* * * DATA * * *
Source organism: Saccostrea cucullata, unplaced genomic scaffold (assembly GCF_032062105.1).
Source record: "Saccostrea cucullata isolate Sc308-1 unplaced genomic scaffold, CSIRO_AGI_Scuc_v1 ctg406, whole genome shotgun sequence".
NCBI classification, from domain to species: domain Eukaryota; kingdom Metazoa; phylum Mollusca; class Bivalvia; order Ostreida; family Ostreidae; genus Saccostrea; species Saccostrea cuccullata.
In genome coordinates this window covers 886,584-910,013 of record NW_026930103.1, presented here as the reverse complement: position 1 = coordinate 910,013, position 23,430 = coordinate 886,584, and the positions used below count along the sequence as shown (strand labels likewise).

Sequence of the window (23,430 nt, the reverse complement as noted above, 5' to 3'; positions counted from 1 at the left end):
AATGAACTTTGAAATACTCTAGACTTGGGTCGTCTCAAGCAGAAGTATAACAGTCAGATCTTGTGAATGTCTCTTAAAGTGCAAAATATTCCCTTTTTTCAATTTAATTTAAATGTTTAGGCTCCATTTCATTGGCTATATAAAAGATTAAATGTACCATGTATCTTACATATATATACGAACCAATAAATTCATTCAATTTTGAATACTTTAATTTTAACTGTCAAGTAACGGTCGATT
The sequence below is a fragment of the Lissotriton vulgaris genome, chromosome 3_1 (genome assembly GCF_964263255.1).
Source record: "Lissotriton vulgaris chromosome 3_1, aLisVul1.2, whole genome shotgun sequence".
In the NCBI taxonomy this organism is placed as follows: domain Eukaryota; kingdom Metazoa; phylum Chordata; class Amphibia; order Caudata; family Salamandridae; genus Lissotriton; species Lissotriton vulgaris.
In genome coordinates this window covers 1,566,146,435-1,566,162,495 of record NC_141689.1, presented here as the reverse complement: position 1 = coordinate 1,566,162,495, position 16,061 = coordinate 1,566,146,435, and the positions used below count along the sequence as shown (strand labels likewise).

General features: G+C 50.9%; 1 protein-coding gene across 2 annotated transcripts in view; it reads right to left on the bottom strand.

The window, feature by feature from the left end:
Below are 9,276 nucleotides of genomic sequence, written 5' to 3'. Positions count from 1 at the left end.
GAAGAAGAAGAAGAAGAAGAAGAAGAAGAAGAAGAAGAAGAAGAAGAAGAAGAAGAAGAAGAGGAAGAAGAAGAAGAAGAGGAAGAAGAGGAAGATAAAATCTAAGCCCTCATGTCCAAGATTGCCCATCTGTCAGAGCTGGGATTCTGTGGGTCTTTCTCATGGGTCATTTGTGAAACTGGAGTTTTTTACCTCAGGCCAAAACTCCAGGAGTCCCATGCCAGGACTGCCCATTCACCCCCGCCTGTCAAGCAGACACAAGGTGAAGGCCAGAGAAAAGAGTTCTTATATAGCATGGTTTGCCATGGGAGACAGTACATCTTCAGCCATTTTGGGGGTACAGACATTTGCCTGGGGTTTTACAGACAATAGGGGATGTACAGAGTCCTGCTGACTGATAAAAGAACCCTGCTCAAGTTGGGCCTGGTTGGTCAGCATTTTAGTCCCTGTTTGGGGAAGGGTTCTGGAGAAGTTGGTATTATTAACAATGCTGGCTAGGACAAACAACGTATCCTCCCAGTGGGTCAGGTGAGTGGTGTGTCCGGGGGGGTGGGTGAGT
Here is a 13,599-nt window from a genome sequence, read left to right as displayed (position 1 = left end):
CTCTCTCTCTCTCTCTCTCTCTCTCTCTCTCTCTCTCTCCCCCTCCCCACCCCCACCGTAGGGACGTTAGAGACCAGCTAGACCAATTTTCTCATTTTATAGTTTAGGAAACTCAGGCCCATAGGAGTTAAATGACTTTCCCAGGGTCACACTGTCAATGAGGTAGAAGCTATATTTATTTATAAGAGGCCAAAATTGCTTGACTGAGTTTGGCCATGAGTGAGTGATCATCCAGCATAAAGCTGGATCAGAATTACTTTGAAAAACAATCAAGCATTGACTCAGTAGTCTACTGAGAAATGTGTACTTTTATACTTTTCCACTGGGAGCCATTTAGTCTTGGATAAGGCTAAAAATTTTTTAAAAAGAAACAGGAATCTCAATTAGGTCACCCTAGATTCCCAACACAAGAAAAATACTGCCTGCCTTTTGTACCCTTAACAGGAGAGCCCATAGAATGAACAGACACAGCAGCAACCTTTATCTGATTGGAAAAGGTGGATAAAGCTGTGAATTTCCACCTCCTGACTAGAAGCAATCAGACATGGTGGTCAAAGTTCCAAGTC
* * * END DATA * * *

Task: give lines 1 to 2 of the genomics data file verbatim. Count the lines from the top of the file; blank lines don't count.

Source organism: Saccostrea cucullata, unplaced genomic scaffold (assembly GCF_032062105.1).
Source record: "Saccostrea cucullata isolate Sc308-1 unplaced genomic scaffold, CSIRO_AGI_Scuc_v1 ctg406, whole genome shotgun sequence".